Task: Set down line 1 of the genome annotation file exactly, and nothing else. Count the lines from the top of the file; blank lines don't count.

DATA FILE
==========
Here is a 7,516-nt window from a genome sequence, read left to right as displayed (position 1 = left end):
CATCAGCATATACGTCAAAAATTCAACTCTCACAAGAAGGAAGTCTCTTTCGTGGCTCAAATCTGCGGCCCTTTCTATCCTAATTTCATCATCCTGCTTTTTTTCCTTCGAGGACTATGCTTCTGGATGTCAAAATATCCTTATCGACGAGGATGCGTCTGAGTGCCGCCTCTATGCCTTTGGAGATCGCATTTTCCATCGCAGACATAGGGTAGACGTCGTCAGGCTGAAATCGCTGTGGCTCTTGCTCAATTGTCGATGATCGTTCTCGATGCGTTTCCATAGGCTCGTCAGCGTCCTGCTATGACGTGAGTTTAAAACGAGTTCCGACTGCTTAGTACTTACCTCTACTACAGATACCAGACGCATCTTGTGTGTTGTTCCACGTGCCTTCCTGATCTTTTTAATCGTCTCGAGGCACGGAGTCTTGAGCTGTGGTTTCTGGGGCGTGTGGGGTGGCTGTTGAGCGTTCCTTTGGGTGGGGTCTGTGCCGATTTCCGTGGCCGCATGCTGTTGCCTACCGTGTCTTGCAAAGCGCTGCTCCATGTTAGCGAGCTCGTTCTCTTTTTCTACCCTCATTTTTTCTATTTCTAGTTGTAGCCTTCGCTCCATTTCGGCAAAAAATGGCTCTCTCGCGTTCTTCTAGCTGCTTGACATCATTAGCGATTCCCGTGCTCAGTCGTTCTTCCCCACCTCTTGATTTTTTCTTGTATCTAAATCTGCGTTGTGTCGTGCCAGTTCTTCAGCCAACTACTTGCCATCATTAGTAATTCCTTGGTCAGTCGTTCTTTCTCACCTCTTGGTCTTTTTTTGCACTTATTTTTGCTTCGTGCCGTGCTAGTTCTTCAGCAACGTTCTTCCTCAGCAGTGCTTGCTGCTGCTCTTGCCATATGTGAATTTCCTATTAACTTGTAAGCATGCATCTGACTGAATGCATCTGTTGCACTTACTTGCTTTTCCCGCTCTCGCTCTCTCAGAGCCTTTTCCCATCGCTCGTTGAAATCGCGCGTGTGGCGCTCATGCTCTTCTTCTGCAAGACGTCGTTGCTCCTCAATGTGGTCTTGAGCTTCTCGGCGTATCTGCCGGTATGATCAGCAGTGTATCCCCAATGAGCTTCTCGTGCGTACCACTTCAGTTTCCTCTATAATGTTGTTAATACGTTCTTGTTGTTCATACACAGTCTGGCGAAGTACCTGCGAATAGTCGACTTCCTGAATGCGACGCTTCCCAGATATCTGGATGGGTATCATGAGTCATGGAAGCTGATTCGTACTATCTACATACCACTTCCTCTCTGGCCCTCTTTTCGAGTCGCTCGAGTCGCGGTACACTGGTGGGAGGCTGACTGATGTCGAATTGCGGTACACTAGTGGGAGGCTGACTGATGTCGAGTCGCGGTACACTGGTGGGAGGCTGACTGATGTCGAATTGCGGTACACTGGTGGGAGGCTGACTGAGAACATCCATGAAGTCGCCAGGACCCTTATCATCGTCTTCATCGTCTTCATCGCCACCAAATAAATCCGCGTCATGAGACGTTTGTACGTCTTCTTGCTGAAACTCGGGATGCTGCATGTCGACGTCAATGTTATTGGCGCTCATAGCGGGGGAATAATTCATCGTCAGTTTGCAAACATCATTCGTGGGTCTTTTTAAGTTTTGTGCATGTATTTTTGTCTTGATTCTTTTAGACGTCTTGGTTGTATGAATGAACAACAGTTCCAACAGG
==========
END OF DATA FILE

Here is a 7,516-nt window from a genome sequence, read left to right as displayed (position 1 = left end):